By Teachers, For Teachers
In an effort to engage students, you create questions that elicit a class conversation. More often than not, you have those one or two students that dodge your gaze. When they do participate they have a shaky voice or a very soft tone. These students are shy students and it is vitally important that we understand why they have these feelings.
What we need to understand is that shyness is a combination of emotions. It is derived from fear, tension, apprehension and embarrassment; some students display all these emotions, while others only show a few. As teachers, we realize that shy students are self-conscious and lack confidence when they are presented with new situations or when the focus is put on them. Teachers may regard many of these students in high esteem because they are bright and independent thinkers; however, shyness becomes concerning when it is overpowering and impeding on the student’s learning ability and social development.
When we have such a situation, we have different perceptions of these students. Social development is hindered as other students see these students as unfriendly or disinterested. They can become social outcasts and subsequently have low self-esteem; sometimes, they even become depressed and lonely.
As educators, we need to be able to help students overcome these emotions and help students socialize. The development of social skills depends on trust and safety in social situations and these can only be attained with time. Essentially it is important that we develop an environment that provides a sense of safety for each student. They need to understand that their thoughts, fears, and emotions are important and real. Many classroom strategies are available to help your students gain confidence and understand that their inhibitions are natural and common. They need to understand that they do not need to be overwhelmed by these feelings.
Below you will find some strategies that you can utilize in your classroom. It is essential that we implement various strategies that will support various types of children, as well as, help create an environment where each child feels accepted by other children and the classroom teacher.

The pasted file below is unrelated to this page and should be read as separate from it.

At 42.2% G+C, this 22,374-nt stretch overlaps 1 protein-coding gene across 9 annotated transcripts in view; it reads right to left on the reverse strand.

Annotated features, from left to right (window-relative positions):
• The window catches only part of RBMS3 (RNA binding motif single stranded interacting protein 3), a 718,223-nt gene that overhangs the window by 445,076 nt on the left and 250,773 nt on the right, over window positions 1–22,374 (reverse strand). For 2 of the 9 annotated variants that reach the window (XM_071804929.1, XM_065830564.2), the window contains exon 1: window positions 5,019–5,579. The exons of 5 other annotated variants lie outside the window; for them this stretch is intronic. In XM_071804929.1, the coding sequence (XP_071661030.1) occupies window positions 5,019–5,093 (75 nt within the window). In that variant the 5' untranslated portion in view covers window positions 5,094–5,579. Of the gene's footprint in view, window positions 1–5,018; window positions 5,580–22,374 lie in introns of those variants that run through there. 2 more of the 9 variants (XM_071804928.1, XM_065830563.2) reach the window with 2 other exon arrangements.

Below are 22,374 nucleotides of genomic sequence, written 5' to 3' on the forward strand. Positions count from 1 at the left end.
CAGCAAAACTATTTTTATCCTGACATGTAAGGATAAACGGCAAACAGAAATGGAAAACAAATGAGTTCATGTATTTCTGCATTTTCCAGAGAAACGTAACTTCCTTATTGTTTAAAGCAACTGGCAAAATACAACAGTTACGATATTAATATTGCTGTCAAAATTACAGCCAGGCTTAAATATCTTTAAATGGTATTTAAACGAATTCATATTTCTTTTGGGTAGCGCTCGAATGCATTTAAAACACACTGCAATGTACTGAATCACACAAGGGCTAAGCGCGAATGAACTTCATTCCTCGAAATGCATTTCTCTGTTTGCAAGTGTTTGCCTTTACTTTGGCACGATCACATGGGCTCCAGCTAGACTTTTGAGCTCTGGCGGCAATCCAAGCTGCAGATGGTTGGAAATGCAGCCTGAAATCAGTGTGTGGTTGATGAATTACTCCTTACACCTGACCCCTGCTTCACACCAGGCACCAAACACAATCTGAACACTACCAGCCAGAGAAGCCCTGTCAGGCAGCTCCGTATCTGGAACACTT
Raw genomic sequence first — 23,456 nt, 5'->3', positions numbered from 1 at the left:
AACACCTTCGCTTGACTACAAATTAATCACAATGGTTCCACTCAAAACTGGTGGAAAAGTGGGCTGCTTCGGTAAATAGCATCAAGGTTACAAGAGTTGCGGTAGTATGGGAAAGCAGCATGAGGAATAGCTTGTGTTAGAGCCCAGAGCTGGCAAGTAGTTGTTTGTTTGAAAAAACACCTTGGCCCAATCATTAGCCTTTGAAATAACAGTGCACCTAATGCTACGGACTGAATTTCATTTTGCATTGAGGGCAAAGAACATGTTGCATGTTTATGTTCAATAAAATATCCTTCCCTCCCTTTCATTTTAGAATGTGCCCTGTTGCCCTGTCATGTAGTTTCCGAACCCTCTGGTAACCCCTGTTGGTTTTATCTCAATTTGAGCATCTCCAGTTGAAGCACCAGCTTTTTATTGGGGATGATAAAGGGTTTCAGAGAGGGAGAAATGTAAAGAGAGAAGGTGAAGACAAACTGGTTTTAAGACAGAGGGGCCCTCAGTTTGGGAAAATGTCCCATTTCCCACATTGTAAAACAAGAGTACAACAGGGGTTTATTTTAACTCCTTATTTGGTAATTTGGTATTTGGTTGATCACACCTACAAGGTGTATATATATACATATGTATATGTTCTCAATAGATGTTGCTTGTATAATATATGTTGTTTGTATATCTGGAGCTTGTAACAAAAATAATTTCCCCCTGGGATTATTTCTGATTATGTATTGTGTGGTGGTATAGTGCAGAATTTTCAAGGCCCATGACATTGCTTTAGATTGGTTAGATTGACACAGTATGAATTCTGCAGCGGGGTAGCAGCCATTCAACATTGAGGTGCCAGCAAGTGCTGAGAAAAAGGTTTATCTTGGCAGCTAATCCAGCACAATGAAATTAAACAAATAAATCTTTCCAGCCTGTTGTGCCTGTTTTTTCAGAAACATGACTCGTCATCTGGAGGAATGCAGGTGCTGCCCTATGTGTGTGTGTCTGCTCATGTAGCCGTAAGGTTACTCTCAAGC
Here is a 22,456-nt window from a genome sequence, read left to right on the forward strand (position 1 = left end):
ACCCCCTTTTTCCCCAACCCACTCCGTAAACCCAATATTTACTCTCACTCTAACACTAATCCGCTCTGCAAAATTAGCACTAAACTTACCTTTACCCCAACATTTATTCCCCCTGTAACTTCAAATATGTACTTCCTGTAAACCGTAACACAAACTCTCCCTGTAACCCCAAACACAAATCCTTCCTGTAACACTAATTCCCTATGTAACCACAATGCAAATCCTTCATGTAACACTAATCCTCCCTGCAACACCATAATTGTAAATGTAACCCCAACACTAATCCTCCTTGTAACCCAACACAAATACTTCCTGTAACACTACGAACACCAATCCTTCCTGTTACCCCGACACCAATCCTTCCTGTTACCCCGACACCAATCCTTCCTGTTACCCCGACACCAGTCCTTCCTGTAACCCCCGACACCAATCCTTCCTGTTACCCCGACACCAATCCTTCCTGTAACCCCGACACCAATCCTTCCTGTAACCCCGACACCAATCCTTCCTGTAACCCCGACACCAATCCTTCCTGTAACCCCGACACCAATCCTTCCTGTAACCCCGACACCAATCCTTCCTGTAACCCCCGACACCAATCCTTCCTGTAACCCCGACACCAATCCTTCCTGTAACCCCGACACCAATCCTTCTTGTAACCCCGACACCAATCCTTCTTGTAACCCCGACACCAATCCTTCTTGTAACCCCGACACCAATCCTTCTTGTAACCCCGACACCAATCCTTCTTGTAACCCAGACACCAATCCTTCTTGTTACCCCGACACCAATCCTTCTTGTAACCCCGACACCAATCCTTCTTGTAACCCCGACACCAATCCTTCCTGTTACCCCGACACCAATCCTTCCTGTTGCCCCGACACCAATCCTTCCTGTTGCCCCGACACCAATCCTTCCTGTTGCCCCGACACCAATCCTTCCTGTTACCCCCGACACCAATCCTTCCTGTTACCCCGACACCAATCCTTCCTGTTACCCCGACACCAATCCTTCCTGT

The following are strategies that can be used in the classroom to help students who are shy become more comfortable and willing to share their voice with the class:
Introducing 'me’: Group students together in a large circle or small group and have them start with saying who they are and one thing about themselves (e.g. a word that describes them, a middle name, a favorite color, animal)
Introducing ‘me’ with extension: After stating their name and listing one thing about them, have each student shake the hands of each student in the group or circle. In return, students in the group/circle can respond by saying “I'm (student’s name)," and give a handshake in return.
Introducing ‘others’: Once students have introduced themselves, divide students in pairs. Prepare a set of 3 questions for each student to answer and share with their peer to further allow them to get to know each other.
Introducing ‘others’ with extension: After students have had the opportunity to share answers, group 2 or 3 sets of pairs together. Have each pair introduce their peer to the larger group.
‘I like’ and ‘I don’t like’: In pairs, small groups or as a whole, have students share and discuss one thing they ‘like’ (food, animal, destinations, color, TV show, movie, book, game, etc.) and one thing they ‘don’t like’ (food, animal, destinations, color, TV show, movie, book, game, etc.). Record on board or paper.